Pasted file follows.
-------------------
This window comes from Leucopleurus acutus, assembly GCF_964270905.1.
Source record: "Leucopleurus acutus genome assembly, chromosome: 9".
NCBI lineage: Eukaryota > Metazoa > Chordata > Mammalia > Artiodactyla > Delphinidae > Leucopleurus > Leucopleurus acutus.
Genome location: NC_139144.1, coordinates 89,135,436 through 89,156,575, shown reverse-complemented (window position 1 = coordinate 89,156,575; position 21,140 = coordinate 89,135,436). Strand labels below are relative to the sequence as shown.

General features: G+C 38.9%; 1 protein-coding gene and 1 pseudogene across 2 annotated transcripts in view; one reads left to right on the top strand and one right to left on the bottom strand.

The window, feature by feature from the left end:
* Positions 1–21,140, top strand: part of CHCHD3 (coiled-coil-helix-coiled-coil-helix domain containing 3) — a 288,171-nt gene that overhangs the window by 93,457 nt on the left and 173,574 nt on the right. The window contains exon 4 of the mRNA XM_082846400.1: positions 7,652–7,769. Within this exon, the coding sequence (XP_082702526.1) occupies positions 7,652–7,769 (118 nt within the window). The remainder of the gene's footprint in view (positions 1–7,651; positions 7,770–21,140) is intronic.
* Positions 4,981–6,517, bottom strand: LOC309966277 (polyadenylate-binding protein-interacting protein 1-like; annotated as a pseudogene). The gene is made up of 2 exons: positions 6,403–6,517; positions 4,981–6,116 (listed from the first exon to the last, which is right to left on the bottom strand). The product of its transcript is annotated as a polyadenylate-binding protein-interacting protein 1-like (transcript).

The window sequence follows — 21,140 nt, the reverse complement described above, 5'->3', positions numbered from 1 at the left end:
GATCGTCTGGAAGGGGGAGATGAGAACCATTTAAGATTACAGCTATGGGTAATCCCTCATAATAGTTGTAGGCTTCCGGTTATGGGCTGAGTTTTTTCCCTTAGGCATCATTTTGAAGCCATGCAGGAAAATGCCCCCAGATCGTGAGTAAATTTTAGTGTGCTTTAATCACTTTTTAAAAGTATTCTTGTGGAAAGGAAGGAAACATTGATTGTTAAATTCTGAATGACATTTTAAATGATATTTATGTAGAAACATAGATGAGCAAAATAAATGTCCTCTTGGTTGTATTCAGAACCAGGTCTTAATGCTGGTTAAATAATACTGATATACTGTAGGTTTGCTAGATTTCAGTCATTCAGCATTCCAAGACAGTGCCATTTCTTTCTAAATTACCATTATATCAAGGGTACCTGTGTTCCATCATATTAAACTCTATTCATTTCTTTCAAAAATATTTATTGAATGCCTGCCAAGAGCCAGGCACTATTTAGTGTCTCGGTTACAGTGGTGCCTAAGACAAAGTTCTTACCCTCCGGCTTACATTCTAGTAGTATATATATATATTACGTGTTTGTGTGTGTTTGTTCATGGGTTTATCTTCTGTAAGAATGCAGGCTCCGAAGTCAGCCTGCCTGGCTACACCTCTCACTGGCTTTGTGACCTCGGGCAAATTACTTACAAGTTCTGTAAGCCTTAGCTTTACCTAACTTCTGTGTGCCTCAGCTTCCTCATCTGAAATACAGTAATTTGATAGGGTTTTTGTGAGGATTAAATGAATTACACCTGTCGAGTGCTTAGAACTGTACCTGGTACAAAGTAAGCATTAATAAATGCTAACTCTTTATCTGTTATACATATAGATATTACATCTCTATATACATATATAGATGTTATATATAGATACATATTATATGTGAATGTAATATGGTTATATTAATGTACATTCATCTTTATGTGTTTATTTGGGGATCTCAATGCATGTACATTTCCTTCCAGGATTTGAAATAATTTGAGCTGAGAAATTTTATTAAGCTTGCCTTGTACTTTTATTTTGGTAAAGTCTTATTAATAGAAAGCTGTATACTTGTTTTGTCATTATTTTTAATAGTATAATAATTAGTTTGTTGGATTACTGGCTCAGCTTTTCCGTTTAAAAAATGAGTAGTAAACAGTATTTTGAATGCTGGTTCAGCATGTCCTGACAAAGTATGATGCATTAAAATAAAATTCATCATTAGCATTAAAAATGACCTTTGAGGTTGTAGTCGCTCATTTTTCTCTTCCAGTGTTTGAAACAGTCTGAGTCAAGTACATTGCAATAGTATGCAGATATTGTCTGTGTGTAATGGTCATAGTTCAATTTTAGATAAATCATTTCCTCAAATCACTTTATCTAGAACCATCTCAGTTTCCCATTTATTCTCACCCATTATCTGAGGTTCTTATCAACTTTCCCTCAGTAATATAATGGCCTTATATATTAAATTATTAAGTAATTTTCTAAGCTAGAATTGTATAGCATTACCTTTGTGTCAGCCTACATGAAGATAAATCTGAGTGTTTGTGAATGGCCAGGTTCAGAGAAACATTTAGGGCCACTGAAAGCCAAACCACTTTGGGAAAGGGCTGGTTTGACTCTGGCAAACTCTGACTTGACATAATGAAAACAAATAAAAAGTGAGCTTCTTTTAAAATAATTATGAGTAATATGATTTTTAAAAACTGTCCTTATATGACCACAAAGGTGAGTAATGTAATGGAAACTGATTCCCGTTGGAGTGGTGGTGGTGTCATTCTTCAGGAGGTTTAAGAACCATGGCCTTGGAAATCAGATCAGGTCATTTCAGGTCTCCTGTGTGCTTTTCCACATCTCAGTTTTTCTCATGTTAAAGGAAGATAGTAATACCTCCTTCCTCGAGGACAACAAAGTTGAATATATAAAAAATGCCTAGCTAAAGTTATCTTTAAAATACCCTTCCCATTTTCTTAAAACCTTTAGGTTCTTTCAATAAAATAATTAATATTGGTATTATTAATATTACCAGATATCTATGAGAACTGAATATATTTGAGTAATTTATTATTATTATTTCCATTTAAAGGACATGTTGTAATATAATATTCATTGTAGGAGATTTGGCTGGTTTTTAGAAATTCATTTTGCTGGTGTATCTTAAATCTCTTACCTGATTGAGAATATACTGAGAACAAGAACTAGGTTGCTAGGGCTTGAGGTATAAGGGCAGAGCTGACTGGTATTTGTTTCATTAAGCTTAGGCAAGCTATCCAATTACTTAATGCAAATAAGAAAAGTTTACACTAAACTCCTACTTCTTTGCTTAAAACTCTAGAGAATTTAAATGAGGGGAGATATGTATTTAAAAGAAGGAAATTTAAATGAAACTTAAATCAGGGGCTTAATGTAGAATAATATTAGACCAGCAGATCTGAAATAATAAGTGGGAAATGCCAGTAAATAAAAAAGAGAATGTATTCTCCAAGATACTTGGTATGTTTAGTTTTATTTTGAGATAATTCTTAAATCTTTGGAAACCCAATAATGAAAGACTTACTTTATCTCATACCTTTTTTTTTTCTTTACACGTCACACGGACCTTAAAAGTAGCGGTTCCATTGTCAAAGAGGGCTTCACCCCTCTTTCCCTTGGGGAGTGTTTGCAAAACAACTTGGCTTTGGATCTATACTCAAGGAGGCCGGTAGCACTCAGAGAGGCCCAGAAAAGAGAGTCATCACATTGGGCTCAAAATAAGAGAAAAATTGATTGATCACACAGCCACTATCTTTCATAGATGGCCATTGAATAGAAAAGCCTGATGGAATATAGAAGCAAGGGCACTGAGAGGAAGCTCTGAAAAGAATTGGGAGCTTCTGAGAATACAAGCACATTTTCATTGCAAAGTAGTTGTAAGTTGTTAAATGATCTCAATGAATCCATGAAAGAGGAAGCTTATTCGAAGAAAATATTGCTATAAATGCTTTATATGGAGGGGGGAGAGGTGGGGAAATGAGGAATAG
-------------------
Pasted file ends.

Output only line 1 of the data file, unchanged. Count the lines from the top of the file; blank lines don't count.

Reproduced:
This window comes from Leucopleurus acutus, assembly GCF_964270905.1.